The performance of the stock market in January has changed dramatically over time. From 1984 to 1999 the average FTSE All-Share return in the month was 3.3%, and as can be seen in the accompanying chart in those 16 years the market only fell twice in January. But then things changed completely. Since year 2000 the average market return in January has been -1.6% with the market seeing positive returns in only six years. This makes January the worst of all months for shares since 2000.

Monthly returns of FTSE All Share Index - January (1984-2016)

In an average January, the euphoria of December (the second strongest month of the year) carries over into the first few days of January as the market continues to climb for the first couple of days. But by around the fourth trading day the exhilaration is wearing off and the market then falls for the next two weeks – the second week of January is the weakest week for the market in the whole year. Then, around the middle of the third week, the market has tended to rebound sharply.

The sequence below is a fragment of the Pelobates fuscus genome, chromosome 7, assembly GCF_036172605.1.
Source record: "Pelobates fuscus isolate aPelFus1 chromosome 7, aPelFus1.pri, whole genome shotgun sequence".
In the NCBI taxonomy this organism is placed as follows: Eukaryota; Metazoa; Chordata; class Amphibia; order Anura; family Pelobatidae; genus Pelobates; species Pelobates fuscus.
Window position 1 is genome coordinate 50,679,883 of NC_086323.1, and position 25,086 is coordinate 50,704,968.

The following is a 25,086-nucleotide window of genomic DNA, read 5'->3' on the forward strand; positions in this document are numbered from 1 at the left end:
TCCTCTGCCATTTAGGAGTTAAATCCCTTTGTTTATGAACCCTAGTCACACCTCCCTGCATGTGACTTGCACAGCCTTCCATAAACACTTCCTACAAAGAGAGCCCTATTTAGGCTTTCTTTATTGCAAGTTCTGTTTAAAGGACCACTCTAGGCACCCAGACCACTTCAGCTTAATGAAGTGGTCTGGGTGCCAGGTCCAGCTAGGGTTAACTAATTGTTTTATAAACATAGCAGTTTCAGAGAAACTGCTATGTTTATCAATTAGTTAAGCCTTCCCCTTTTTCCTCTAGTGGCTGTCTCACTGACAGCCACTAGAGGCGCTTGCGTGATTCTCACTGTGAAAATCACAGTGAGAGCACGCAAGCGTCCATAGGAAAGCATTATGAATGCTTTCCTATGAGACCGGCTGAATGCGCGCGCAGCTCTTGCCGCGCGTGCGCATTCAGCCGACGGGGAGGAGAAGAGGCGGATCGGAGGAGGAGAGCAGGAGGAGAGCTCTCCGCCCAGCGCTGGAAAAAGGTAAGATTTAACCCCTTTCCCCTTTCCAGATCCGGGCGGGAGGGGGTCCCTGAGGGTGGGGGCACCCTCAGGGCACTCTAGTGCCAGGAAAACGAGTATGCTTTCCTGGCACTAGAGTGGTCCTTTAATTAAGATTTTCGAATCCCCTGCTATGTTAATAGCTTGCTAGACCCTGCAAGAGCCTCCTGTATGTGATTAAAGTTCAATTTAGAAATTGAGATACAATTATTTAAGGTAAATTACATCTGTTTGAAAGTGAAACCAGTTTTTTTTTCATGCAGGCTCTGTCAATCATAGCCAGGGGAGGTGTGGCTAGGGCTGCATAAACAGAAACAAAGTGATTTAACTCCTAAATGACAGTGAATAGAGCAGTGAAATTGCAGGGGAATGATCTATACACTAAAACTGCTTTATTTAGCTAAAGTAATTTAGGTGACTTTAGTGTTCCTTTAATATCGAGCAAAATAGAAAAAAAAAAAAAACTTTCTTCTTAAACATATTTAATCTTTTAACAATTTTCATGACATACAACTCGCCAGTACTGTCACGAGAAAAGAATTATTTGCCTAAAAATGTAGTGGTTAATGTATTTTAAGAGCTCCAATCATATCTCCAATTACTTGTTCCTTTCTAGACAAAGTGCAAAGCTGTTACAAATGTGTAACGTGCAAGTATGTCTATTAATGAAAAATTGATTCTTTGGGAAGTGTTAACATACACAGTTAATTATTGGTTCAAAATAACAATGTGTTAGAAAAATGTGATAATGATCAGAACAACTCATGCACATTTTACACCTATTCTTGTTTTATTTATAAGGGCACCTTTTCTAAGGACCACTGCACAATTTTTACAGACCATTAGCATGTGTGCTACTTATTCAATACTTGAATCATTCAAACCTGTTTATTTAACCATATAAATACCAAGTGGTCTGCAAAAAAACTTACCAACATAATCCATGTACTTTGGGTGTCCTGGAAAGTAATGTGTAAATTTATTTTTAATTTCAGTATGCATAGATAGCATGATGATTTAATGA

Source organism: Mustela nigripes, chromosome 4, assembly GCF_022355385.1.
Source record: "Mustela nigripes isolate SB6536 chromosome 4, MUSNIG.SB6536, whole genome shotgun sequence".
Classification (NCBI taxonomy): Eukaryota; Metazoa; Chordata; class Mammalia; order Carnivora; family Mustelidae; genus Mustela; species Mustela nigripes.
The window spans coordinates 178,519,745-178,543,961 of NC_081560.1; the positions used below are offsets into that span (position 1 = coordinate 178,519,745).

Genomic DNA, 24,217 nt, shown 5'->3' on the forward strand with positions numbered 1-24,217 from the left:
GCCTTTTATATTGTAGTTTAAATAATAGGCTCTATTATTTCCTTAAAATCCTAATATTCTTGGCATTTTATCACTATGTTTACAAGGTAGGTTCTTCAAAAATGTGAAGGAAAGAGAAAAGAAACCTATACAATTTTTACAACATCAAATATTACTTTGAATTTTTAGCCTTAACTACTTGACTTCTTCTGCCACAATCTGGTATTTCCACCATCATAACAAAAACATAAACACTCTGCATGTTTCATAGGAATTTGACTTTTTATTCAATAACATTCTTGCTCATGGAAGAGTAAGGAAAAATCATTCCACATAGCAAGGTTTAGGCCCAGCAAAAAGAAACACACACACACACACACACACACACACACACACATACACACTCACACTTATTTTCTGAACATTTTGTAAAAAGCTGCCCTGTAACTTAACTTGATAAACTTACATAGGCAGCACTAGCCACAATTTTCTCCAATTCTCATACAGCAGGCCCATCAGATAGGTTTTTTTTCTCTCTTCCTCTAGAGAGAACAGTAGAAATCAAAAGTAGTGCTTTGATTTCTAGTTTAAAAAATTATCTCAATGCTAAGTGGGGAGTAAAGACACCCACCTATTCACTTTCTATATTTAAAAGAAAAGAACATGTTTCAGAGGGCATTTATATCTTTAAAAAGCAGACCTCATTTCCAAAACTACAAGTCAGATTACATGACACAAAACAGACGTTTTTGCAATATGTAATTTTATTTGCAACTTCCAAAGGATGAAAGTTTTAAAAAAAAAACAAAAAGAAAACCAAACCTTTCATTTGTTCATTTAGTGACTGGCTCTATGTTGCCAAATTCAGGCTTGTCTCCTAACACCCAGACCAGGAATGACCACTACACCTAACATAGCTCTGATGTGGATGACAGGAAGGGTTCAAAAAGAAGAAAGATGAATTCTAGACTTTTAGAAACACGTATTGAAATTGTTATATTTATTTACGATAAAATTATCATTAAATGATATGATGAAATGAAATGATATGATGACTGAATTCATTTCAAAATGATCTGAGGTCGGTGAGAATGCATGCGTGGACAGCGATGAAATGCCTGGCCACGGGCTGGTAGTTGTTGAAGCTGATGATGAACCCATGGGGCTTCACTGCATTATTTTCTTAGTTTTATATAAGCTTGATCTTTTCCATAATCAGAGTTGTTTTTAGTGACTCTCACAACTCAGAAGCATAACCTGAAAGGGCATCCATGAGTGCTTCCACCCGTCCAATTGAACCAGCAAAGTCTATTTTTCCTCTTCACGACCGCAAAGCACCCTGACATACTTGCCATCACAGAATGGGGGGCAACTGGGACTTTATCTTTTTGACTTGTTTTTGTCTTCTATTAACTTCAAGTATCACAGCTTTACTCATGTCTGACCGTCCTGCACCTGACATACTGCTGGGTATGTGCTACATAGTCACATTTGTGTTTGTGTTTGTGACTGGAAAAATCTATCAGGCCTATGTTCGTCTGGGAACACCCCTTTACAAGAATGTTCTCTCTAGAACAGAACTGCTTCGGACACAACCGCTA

January Effect

In the world of economics the month is famous for the January Effect. This describes the tendency of small cap stocks to out-perform large caps in the month. This anomaly was first observed in the UK, but it certainly seems to apply to the UK market as well. For example, since 1999 the FTSE Fledgling index has out-performed the FTSE 100 Index in January in every year except two. The interesting thing is those two weak years for small-caps were seen in January in the last two years – 2015 and 2016. Is this effect on the wane?

Turning to the longer-term, what is the outlook for the rest of the year?

Outlook for 2017

One of the strongest influences on the US stock market is the four-year Presidential Election Cycle. Historically presidents have primed the economy in the year before elections, resulting in the third year of the Presidential Election Cycle seeing higher annual market returns. By contrast, the first (which will be 2017 in this cycle) and second years have seen lower than average returns. Given the close correlation of the US and UK markets this would suggest a somewhat negative outlook for UK shares in 2017.